To put your string in a file use Output instead of Input to
open the file. To save your string into the file you can either
use Write # or Print # in this way.
Searching Stuff in Strings
You may often need to search for a word in lengths of text.
Visual Basics Instr function does this great.
WordPos = Instr(1, MyText, MyWord, VbTextCompare)
Here WordPos holds the position
of the first character of the word if it is found in the file.
The first argument
1 specifies the character no. from where Instr
should start looking. This is useful when you need to do multiple
searches or search from the middle of the text. You can also
leave this option blank if you want to search from the beginning
of the text.
The second argument
MyText specifies the name of the string variable
that has to be searched. You can also use a string length like
this one ("I can use This String Instead Of MyText")
instead of the variable.
The third argument
MyWord is the word or character that has to be
searched in MyText. MyWord can also be a string instead of a
The fourth argument
VbTextCompare decides the mode of the comparison.
By default the mode is Binary. Here I am doing a comparison
between two strings, thats why I have used VbTextCompare
instead of the default VbBinaryCompare.
VbTextCompare is inferior to
Binary compare in speed. In fact when I ran a test which tried
finding the letter A in a string comprising of all
alphabets VbTextCompare took twice the time needed by
VbBinaryCompare to finish the searches. However I still prefer
using VbTextCompare in most cases because VbBinaryCompare thinks
Capital A and small a are different
characters and wont provide a match if the case is
different in the searched word and original string.
If Instr is successful in
finding a match it returns the position of the first character in
the word. If it is unsuccessful the function returns 0.
Extracting parts from a
You may often to extract specific portion of a string and use
them. VB has three functions for extracting string parts. Left,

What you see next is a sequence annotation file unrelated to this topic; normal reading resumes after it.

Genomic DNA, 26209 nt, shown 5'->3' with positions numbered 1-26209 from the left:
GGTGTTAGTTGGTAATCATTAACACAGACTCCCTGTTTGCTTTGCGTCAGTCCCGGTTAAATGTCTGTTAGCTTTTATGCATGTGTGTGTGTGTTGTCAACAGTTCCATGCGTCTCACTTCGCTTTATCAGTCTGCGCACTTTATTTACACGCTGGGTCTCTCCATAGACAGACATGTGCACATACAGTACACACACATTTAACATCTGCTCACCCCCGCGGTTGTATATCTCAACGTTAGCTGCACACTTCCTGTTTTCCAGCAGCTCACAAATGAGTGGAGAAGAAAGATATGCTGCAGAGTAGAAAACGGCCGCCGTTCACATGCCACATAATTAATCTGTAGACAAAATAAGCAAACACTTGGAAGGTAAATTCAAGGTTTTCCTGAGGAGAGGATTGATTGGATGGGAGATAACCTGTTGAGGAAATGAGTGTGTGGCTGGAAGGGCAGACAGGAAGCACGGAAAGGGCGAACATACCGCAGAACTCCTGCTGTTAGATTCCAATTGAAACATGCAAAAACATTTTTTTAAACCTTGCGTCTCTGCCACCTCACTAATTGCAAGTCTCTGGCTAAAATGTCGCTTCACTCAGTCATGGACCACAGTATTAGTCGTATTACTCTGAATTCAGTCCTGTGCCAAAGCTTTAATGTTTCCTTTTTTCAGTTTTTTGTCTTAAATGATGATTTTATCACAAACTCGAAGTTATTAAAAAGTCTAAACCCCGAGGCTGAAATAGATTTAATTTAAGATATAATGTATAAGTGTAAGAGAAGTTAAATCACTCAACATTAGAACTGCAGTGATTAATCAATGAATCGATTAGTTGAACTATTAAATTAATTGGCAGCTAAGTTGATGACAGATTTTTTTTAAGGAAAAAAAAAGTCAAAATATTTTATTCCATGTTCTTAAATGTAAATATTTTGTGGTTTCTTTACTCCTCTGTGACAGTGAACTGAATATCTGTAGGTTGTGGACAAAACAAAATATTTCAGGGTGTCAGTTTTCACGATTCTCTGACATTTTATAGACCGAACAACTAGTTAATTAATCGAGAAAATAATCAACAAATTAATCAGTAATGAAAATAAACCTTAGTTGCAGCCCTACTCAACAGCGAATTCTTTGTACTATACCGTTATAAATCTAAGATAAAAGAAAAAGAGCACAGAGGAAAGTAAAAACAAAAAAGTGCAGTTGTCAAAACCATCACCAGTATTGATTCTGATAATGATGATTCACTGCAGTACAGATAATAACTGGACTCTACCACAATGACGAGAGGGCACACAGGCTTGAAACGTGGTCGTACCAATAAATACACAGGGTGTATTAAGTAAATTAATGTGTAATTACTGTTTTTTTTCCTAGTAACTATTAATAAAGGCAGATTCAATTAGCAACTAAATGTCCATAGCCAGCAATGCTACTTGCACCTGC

Mid & Right.
VB Pros and Code invigilators
recommend using Mid for all types of extraction. It is entirely
possible to do almost everything with Mid, but they wont
have made Left & Right if they werent supposed to be
Left function retrieves
specified number of characters from the left of the specified
string for e.g. if you wrote MyText = Left("ABCD",3) then left would give you
Right returns the specified
number of characters from the rightmost part of the string.
Mid is by far the most versatile, useful function which can serve
the function of both Left, Right and also extract text from the
middle of the document.
The first argument
TheText is the name of the string from which the text
has to be extracted.
The second argument StartPos is the character
position from which Mid should start taking the text.
The third argument LenOfText is the no of characters
that have to be picked up.
Replacing Text In Strings
You can include this feature in your software using the Left,
Right, Mid and Instr functions. Lets see some sample code
which B with F in a string ABCD in this
Dim TheText as
String = "ABCD"
Dim WordPos as Integer
Dim MyTextLeft as String
Dim MyTextRight as String
First find the text using Instr
Instr(TheText, "B") returns 2
Use Left to take text before the
searched character or word
Use Right to take text after the
= Right(TheText, len("ABCD")-WordPos)
Put The Two Strings Together
with the replaced character
MyTextLeft & "F" & MyTextRight
The Modus Operandi here is quite
simple. We look for the string in the text, take all the text